Written by Steven Hansen
Pundits are still screaming about employment, and today the Conference Board reported their employment index fell for the first time in almost a year – but the decline was so modest that statistically one could say the index is unchanged.
This gives Econintersect one more chance to Monday morning quarterback the Jobs situation after the expectation dashing BLS jobs report on Friday. If pundits would stop focusing on the best jobs information they can find – and start looking at jobs data overall, they would find their understanding of the jobs situation is little changed since last month.
First a look at the Conference Boards March 2012 Employment Trends Index™ (ETI).
….. ETI decreased 0.18 percent in March to 107.28, down from the revised figure of 107.47 in February. The March figure is still up over 5 percent (5.2) from the same month a year ago.
“After five months of strong growth, the ETI declined slightly in March,” said Gad Levanon, Director of Macroeconomic Research at The Conference Board. “Together with the disappointing job growth released on Friday, and only moderate improvement in economic activity in recent months, it seems that employment growth in December to February, averaging almost 250,000 a month, may not be a sustainable trend.”
March’s decline in the ETI was driven by negative contributions from three of the eight components. The declining indicators – beginning with the largest negative contributor – were Percentage of Firms with Positions Not Able to Fill Right Now, Percentage of Respondents Who Say They Find “Jobs Hard to Get” and Number of Employees Hired by the Temporary-Help Industry.
To add context to this index, the following graph adds BLS non-farm payrolls and the Econintersect Employment Index to the ETI.
The graph above offsets the Conference Board ETI by 3 months. My take is that one month of data is not a trend – but even if it was this index is telling us that the rate of jobs growth should be unchanged in the coming months.
One more kick at the employment situation using ADP vs BLS data.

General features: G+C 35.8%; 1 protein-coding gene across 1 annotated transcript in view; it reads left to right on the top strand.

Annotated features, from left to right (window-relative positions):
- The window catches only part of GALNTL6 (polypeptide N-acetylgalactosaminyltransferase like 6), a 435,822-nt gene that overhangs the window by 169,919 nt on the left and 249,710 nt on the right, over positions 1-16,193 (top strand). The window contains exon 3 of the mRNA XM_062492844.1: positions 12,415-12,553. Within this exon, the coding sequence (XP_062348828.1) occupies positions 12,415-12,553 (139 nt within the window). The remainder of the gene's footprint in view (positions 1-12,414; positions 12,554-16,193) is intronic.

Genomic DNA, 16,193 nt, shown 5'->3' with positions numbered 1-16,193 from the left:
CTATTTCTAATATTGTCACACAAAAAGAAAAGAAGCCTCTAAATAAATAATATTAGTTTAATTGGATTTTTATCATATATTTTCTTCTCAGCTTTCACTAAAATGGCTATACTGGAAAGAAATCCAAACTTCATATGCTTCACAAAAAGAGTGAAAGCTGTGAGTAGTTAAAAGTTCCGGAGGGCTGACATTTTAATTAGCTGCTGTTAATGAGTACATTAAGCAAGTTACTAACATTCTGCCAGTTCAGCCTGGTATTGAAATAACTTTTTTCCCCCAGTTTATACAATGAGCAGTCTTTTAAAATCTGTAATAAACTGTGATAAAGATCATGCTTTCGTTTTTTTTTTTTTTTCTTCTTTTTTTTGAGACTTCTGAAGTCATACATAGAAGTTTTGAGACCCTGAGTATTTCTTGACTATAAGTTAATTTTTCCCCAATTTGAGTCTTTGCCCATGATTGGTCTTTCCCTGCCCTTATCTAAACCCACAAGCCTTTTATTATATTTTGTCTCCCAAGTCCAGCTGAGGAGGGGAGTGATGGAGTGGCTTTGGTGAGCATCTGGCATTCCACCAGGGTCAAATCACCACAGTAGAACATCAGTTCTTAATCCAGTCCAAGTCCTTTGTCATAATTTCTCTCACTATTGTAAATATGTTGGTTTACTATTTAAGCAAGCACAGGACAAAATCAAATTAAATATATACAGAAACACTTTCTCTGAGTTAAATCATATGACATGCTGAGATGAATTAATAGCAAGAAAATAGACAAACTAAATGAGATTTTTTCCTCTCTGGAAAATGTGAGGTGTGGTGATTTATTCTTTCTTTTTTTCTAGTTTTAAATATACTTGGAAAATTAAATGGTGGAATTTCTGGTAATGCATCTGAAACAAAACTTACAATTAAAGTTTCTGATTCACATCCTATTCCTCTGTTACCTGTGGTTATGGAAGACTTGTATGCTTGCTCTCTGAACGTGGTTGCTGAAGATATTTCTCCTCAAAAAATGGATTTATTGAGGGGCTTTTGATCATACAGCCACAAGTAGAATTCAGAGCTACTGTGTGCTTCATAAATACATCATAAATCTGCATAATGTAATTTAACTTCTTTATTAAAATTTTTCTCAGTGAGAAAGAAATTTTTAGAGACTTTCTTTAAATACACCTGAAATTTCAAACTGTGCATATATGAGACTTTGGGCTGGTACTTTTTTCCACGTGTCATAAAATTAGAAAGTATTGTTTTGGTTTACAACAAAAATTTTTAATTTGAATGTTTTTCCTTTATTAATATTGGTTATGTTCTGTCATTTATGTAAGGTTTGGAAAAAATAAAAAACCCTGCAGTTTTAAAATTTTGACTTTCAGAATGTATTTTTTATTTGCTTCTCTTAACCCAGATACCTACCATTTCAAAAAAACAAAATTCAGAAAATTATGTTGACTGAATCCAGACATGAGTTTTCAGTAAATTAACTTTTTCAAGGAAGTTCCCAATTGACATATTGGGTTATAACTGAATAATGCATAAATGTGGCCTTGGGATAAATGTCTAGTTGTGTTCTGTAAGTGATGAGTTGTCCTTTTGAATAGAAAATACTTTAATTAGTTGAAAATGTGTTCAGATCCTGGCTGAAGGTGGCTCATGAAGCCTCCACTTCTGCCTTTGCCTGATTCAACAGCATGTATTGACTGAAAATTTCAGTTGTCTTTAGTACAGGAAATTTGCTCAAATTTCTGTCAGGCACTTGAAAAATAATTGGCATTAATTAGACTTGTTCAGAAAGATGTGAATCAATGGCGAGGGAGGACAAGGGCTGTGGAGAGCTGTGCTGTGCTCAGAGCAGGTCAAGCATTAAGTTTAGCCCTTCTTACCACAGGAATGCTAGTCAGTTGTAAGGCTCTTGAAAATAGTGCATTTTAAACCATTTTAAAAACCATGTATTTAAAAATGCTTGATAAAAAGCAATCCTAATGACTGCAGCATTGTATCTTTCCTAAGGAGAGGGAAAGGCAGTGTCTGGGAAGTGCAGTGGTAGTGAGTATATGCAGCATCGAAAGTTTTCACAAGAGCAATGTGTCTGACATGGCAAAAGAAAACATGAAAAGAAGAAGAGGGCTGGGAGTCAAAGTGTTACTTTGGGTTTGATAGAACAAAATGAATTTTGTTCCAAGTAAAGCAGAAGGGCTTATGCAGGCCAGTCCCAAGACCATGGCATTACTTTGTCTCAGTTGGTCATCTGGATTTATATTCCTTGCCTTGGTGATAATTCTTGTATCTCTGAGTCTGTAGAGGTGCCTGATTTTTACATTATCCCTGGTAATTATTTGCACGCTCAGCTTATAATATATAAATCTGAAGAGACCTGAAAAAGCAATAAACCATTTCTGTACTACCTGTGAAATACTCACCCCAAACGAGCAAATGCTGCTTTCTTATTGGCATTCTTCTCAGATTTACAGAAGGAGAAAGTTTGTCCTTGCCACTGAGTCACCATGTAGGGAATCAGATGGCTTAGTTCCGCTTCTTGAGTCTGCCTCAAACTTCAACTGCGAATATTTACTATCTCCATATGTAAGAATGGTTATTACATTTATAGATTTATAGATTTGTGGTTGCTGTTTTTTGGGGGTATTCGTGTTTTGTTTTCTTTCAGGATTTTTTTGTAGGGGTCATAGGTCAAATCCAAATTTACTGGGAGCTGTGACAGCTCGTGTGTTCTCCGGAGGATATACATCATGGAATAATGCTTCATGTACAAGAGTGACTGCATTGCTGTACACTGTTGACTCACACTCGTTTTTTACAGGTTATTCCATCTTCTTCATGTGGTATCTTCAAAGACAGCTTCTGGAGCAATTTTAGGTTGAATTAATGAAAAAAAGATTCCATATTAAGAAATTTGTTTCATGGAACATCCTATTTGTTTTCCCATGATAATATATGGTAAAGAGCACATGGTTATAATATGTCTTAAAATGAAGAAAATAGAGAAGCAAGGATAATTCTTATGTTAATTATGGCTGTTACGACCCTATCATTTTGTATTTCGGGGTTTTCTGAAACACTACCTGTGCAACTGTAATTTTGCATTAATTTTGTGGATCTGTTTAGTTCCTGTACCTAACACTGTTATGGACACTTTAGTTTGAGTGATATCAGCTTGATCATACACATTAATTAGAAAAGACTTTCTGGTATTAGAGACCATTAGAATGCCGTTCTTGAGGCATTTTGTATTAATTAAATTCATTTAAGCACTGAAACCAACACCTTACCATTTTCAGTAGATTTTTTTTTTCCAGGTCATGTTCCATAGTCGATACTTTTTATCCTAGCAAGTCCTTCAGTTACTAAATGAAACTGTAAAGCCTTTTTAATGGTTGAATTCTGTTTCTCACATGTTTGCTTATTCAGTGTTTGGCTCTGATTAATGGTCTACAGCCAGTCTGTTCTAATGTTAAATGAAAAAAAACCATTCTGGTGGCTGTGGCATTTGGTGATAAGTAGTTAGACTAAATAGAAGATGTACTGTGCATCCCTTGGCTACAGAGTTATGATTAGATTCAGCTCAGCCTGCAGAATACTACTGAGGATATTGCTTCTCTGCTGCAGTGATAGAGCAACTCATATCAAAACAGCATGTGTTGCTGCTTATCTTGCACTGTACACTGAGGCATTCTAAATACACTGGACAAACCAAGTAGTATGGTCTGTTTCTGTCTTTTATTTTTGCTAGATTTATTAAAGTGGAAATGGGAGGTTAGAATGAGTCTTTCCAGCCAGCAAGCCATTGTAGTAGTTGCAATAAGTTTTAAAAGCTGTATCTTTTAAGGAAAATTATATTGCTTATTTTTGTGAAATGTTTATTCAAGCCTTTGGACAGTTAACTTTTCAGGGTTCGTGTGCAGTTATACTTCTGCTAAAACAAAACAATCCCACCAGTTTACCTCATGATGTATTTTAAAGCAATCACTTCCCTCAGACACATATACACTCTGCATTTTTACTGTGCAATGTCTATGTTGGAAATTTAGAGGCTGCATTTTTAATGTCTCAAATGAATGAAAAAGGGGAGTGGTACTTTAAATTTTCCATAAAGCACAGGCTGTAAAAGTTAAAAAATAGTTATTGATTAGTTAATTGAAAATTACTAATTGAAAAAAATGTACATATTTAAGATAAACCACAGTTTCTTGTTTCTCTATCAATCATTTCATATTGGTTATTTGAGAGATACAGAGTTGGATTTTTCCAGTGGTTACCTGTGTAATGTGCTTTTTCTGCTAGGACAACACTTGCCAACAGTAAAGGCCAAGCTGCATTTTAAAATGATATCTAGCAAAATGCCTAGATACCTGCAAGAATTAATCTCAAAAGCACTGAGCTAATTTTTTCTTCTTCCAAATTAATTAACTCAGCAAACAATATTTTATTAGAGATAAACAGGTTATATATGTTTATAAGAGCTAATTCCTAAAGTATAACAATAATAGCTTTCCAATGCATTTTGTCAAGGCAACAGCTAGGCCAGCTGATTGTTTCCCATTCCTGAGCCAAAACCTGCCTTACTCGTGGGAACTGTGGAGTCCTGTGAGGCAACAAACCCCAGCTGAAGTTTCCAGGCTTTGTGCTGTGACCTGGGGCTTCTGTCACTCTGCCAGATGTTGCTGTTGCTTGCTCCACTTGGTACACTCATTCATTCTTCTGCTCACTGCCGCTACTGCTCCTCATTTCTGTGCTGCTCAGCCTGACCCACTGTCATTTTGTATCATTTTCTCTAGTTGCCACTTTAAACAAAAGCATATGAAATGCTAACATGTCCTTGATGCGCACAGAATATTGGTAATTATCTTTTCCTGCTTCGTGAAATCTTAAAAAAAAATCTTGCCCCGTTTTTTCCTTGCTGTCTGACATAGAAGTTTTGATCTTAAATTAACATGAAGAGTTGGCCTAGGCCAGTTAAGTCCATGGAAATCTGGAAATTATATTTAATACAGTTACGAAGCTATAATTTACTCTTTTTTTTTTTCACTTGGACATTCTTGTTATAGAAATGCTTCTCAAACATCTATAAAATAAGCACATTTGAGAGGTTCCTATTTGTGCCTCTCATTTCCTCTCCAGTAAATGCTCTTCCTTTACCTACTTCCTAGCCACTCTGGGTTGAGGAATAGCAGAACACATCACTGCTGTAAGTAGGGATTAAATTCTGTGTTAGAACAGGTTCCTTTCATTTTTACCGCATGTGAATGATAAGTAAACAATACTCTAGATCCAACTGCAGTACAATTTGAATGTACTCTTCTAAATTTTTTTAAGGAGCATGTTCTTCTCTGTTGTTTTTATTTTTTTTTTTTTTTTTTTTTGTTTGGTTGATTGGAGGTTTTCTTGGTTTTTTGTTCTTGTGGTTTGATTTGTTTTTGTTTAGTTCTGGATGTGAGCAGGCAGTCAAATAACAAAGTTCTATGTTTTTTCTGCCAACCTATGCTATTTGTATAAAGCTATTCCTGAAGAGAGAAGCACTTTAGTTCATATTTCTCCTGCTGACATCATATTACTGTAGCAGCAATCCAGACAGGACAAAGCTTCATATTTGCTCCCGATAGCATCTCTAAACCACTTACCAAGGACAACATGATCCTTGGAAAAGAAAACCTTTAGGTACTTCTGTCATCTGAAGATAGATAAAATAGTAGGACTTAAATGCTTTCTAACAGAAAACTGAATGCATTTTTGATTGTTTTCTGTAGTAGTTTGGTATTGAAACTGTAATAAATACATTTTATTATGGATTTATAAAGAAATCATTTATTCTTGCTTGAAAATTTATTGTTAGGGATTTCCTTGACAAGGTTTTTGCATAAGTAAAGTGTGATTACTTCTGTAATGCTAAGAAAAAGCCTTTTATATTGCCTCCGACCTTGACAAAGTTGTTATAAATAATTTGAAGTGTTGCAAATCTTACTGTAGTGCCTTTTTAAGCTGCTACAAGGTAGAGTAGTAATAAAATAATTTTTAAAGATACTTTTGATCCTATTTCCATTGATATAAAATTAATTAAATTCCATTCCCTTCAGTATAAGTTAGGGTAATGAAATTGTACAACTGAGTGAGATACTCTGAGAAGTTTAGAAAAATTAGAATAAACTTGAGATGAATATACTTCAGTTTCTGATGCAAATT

The above graph is year-over-year change in private non-farm employment growth with ADP (blue line) and BLS (red line). You will note that BLS’s rate of growth has been stronger then the ADP’s number for almost a year. The numbers now seem to be converging.
Likely we have some more months of less than excellent BLS numbers.
Caveats on the Employment Trends Index
According to the Conference Board:
The Employment Trends Index aggregates eight labor-market indicators, each of which has proven accurate in its own area. Aggregating individual indicators into a composite index filters out “noise” to show underlying trends more clearly.
The eight labor-market indicators aggregated into the Employment Trends Index include:
- Percentage of Respondents Who Say They Find “Jobs Hard to Get” (The Conference Board Consumer Confidence Survey
- Initial Claims for Unemployment Insurance (U.S. Department of Labor)
- Percentage of Firms With Positions Not Able to Fill Right Now (© National Federation of Independent Business Research Foundation)
- Number of Employees Hired by the Temporary-Help Industry (U.S. Bureau of Labor Statistics)
- Part-Time Workers for Economic Reasons (BLS)
- Job Openings (BLS)
- Industrial Production (Federal Reserve Board)
- Real Manufacturing and Trade Sales (U.S. Bureau of Economic Analysis)
Unfortunately many of these indices are not accurate in real time being subject to at times significant backward revision.